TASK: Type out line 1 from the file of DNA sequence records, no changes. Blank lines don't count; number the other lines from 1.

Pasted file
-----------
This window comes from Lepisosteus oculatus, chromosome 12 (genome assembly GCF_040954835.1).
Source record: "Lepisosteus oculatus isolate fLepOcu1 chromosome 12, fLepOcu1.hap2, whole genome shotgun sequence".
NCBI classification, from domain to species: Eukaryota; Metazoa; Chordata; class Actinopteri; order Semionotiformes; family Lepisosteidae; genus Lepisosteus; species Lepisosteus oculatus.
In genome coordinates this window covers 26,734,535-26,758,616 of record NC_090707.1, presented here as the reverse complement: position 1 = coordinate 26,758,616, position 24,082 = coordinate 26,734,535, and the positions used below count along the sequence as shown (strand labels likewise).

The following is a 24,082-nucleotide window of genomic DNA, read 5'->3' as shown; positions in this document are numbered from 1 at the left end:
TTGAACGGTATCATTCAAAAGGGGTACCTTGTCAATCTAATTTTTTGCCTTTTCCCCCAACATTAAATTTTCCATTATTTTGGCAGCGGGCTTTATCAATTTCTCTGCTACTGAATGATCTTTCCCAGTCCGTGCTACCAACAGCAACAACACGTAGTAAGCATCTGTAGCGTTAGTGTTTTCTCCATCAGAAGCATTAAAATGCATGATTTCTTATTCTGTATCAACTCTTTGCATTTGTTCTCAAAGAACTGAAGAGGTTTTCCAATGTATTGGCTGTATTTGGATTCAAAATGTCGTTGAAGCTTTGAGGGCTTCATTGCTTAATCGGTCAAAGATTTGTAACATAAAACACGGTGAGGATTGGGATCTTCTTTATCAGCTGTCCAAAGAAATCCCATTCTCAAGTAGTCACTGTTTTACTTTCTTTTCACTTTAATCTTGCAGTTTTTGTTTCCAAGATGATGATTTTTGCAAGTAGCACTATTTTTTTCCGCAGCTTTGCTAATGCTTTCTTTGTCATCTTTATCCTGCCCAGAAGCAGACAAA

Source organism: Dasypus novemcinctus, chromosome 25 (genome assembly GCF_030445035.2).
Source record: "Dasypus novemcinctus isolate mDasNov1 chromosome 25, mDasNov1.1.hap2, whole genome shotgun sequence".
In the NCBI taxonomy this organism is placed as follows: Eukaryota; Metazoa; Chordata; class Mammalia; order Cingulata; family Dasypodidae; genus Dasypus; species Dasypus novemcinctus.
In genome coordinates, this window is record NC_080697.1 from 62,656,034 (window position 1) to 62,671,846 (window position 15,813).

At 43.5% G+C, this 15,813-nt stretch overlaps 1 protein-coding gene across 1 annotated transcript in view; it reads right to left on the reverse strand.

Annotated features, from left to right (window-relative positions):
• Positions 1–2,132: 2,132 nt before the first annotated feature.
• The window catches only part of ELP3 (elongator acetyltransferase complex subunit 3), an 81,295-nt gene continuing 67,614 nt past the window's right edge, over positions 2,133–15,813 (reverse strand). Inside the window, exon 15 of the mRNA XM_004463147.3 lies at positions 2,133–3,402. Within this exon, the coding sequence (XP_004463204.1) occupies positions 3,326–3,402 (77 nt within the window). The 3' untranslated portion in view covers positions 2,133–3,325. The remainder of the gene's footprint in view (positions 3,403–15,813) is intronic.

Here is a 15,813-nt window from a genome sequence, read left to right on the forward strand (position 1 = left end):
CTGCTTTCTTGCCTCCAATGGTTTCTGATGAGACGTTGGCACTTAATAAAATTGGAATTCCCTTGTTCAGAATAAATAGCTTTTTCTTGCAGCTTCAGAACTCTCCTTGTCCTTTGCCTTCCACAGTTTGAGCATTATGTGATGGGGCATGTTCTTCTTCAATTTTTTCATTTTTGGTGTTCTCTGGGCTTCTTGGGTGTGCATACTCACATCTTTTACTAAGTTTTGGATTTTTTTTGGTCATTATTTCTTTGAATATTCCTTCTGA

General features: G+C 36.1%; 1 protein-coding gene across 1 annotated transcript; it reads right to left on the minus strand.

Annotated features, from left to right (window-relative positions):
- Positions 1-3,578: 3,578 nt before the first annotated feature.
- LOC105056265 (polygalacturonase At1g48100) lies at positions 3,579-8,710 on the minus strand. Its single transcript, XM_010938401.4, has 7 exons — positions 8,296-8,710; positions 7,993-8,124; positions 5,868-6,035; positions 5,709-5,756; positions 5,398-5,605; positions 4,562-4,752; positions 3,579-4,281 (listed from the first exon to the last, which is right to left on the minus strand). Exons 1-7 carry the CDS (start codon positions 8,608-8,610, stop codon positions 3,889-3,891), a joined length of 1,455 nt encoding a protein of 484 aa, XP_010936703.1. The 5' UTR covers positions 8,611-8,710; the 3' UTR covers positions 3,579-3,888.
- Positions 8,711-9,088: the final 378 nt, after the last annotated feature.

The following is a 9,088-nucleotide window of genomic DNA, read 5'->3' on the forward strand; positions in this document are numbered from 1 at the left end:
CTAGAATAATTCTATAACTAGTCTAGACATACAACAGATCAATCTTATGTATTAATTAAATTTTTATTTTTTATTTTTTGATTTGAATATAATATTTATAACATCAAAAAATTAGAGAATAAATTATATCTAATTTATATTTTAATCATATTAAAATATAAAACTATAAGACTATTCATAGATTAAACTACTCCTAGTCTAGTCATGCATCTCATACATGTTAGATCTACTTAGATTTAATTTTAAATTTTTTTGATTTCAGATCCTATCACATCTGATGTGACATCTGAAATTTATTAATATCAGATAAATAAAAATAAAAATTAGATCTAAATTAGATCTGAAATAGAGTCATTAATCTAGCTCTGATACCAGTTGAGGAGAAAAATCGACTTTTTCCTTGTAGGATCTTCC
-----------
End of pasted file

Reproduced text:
This window comes from Lepisosteus oculatus, chromosome 12 (genome assembly GCF_040954835.1).